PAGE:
Oakland Police Arrest 13-Year-Old on Murder Charges in Shooting of Liquor Store Clerk

AP Photo/Jeff Chiu

California's gun control laws have blocked hundreds of thousands of lawful residents from being able to access their Second Amendment rights in a timely manner (and in some cases, preventing them from exercising those rights at all). But according to police in Oakland, California, those laws posed no problem for a 13-year-old boy who's accused of illegally acquiring a firearm and using it to murder a liquor store clerk in cold blood. 


Police announced an arrest in the death of Maged Alazzani last month, but only recently disclosed that Alazzani's accused killer is barely a teenager. Even more disturbing, perhaps, are the allegations that the teen, who has not been publicly identified because he's being charged as a minor, went on to commit at least two more armed robberies in the hours after Alazzani was murdered; first hitting another liquor store just 40 minutes after Alazzani was gunned down, and then robbing a Target store the next day.

The teen boy, an Oakland resident who turns 14 in July, has been charged with murder and attempted robbery in the Jan. 6 shooting of Alazzani, who was killed inside the Orlando Market on Linden Street in West Oakland, which his family owns. The boy has also been charged with robbing Jax Liquors in Oakland roughly 40 minutes later, authorities said.

In both instances, the boy had a male accomplice, but authorities say they’re still working to identify him.

The two robbers entered the Orlando Market a little after 8 p.m., the 13-year-old allegedly brandishing a firearm. When they got to the counter, the boy racked the gun and pointed it at Alazzani, who allegedly grabbed the barrel of the pistol and attempted to wrestle the gun away. 

Authorities say that’s when the youngster pulled the trigger. Alazzani was shot in the chest.

The father of four never made it home that night. 

California's gun control laws can't stop a 13-year-old from illegally getting ahold of a gun, but Gavin Newsom, his allies in the legislature, gun control activists, and the media can't stop pretending that the state's draconian regime is actually doing anything of value. It's men and women like Alazzani who are the only folks impacted by that regime. 


Anyone applying for a concealed carry permit in Alameda County has to fork over almost $200 for a license good only for two years, and that doesn't cover the cost of training, the mandatory psychological evaluation, fingerprinting fees, and the like, which drives up the costs even further. Meanwhile, the county's website alerts applicants that "the application process is a long, tedious, and meticulous process that starts but does not end with the interview."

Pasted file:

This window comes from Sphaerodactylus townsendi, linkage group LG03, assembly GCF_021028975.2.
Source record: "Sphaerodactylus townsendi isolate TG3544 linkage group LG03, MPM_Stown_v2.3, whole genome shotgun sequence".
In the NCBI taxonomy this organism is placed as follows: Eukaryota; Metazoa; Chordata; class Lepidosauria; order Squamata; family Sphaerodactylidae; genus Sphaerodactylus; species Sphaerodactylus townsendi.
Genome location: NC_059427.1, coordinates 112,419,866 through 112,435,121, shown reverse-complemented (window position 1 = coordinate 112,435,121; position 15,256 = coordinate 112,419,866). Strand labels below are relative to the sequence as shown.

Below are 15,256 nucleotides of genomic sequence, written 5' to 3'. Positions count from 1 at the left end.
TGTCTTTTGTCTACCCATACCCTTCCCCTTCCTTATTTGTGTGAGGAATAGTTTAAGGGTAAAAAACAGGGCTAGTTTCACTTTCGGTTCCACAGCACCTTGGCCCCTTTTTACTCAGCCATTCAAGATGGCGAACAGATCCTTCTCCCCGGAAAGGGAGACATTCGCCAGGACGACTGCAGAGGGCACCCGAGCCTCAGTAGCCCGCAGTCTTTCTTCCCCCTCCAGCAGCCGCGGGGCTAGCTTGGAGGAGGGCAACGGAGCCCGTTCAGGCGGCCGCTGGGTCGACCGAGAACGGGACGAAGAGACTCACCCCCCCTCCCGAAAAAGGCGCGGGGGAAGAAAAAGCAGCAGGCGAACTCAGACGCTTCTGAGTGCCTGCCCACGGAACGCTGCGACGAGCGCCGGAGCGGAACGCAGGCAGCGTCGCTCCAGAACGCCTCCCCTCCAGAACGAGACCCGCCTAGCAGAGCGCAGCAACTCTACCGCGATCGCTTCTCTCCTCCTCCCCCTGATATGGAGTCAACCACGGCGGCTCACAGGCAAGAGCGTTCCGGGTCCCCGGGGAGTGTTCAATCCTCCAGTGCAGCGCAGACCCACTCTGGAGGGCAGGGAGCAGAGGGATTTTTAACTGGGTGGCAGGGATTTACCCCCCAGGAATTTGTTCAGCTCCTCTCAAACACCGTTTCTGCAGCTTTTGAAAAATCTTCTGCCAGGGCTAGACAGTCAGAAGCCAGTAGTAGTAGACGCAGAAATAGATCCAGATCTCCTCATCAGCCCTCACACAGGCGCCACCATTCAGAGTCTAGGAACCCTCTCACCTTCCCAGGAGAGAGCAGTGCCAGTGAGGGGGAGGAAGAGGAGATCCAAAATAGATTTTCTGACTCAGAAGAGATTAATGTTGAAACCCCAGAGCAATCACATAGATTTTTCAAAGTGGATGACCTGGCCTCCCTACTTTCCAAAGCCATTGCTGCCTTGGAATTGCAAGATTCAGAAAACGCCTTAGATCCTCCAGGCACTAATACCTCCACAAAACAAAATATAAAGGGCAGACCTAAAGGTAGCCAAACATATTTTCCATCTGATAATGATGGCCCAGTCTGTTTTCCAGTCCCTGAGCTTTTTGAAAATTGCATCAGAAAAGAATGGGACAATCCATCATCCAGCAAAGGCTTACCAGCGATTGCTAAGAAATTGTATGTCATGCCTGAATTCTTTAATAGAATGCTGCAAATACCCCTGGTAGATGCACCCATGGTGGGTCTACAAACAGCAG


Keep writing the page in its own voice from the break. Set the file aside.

"Long and tedious" is one way to describe the months-long wait that most concealed carry applicants face after they've submitted their paperwork. "Blatantly unconstitutional" would be another. 

Are these lengthy delays and high costs keeping Oakland residents safe? Not at all. Last year the city had more than 120 homicides; more than 50 percent higher than the number of homicides in Oklahoma City, which has about 250,000 fewer residents than Oakland and is located in a state with Constitutional Carry in place. 

If anything, California's multiple infringements are empowering criminals and putting law-abiding citizens at risk. As Alazzani's death shows, it's much easier to get a gun illegally than it is to jump through all of the necessary hoops to acquire a firearm in compliance with California statutes. And thanks to the state's soft-on-crime policies, young defendants under the age of 16 who are accused of murder and other violent crimes can only be held behind bars until their 25th birthday. That not only encourages criminal behavior in juveniles, but provides an incentive for adults to get kids to do their dirty work for them. 


We may not be able to do much about the state's criminal justice "reforms", but we can undo California's unconstitutional actions against lawful gun owners. The California Rifle & Pistol Association is suing multiple law enforcement agencies over their absurdly high fee schedules, asinine mandates like psychological testing, and ridiculously long waiting periods, and if the group is successful, it will be at least a little easier for lawful gun owners to bear arms in self-defense when an emboldened criminal, underage or not, decides they look like an easy target. 

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